I recently read David Lynch's Catching the Big Fish: Meditation, Consciousness and Creativity. The book is short and sweet and focuses on ideas, transcendental meditation and filmmaking. It's also full of solid gold that can be applied to pretty much any creative endeavour and to life.
For me, the best bits are when he talks about finding ideas and following them wherever they may take you. I always thought I had to have an idea before I could start - the big idea that would drive me forward and from which everything else would flow, but that's just not the way things work. It's all about the little ideas. Little glimpses. Tiny pieces that will eventually fall into place. Words, images and sounds that just seem to come around, tapping you on the shoulder asking to be remembered, to be kept in a drawer for later. Following that one little idea will lead you on to other ideas. Ideas about what to write, to read, to research, to aim for, to believe in and what to do next. But we have to have desire. Desire to create, to understand, to change and grow, and a desire to move forward. Without it nothing will happen and we'll be here forever, turning in circles, breathing in and out.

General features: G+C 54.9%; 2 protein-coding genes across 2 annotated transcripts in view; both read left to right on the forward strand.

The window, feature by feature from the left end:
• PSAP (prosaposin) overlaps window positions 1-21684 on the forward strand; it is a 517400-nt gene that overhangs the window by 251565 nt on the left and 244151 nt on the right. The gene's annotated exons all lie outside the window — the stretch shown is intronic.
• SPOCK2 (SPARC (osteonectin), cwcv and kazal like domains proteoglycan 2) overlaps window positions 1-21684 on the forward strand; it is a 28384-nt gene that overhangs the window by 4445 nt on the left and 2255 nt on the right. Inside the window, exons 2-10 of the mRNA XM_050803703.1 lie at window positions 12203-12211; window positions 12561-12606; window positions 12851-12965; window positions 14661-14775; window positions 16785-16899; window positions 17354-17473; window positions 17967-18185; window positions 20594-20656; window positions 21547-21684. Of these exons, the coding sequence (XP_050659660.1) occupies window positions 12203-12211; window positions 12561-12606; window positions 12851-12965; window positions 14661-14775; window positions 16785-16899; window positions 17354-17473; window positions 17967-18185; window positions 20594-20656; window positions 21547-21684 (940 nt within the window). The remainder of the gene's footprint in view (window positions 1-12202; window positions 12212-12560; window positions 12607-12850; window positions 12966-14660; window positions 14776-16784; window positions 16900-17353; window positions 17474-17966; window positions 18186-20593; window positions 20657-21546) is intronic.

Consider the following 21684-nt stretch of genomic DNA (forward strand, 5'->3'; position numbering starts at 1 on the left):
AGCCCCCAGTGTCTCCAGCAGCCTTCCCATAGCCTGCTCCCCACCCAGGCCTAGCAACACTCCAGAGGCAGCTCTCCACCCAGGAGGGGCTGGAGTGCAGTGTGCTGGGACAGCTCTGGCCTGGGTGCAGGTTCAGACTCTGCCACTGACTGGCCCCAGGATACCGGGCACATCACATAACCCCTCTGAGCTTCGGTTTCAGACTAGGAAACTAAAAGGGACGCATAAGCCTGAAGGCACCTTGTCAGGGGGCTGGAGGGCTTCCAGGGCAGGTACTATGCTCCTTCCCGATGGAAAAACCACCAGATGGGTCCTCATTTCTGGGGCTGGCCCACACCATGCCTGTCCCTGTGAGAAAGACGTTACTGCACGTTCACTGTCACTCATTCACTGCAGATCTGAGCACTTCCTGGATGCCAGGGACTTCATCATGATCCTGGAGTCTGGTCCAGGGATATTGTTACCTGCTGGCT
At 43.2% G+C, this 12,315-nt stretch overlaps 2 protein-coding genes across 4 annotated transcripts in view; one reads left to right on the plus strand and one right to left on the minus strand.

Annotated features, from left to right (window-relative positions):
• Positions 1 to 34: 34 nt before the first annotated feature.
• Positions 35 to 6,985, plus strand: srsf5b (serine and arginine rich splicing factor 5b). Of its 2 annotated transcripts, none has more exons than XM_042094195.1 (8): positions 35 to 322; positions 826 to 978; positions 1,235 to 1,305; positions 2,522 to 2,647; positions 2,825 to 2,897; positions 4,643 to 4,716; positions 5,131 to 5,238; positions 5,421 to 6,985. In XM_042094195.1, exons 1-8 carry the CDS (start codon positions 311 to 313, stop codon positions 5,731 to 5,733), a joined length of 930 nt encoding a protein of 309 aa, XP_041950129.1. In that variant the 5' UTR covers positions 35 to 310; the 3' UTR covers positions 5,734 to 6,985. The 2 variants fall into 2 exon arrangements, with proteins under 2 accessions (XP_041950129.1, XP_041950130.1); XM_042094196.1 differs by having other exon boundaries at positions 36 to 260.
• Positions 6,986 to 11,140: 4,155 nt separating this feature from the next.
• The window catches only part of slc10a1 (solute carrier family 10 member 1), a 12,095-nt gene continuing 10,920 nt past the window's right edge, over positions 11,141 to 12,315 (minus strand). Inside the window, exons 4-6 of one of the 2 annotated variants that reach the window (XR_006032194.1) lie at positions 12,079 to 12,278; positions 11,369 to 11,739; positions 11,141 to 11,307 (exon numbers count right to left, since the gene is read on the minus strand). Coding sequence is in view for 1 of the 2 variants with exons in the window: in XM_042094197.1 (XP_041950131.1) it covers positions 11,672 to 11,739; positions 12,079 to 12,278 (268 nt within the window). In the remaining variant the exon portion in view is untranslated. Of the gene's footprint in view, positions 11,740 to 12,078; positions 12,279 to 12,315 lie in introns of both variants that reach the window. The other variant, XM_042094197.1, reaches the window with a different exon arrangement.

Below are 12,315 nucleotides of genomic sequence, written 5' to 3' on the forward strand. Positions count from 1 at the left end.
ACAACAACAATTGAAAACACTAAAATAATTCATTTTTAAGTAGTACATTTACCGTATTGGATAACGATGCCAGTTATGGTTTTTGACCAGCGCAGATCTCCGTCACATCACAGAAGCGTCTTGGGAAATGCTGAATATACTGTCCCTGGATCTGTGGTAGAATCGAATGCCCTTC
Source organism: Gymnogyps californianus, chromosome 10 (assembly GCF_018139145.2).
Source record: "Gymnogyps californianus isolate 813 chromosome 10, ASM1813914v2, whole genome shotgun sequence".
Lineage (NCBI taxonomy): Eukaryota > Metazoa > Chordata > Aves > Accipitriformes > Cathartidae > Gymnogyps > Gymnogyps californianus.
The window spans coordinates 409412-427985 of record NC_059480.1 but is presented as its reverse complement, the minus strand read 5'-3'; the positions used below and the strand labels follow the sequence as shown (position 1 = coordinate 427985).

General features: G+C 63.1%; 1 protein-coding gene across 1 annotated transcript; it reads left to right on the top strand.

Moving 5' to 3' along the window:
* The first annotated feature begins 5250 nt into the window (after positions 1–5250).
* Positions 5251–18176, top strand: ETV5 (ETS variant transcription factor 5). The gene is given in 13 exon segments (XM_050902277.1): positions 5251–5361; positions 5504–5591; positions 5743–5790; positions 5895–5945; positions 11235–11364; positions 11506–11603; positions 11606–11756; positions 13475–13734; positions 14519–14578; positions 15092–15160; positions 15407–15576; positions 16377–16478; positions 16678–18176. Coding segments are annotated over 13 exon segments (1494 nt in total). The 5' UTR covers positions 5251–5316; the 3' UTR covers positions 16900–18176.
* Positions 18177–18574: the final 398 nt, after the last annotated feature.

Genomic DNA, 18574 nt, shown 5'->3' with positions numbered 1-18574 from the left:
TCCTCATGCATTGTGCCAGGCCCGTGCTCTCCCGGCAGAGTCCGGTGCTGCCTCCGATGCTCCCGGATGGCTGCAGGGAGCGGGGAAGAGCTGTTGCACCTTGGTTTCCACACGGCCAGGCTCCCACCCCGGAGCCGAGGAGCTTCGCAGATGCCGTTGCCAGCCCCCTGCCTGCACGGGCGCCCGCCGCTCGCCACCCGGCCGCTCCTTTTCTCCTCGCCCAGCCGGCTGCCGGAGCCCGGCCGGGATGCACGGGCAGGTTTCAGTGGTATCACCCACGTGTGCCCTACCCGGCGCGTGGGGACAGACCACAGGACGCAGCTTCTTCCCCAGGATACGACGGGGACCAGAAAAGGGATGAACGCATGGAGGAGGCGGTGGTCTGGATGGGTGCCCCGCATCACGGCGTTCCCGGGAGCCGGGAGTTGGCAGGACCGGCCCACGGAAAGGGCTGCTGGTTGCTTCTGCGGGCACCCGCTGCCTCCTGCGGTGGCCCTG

When I was 17 and couldn't sleep, I turned on my old portable TV and watched Annie Hall while blowing cigarette smoke out the cracked window. There's one scene, where Alvy and Annie talk about their relationship, that I can never shake. Alvy says: "A relationship, I think, is like a shark. You know? It has to constantly move forward or it dies."
"Keep moving forward" are words I’ve etched onto my bones. They're words I tell my friends when they are at the bottom. The words I tell myself when I feel like all the light has gone. If we don't have the desire to move forward, to be better, to change, to love, to live, to fuck up and try again then we've got a dead shark on our hands.
We've got to keep moving forward, trying to catch the big fish.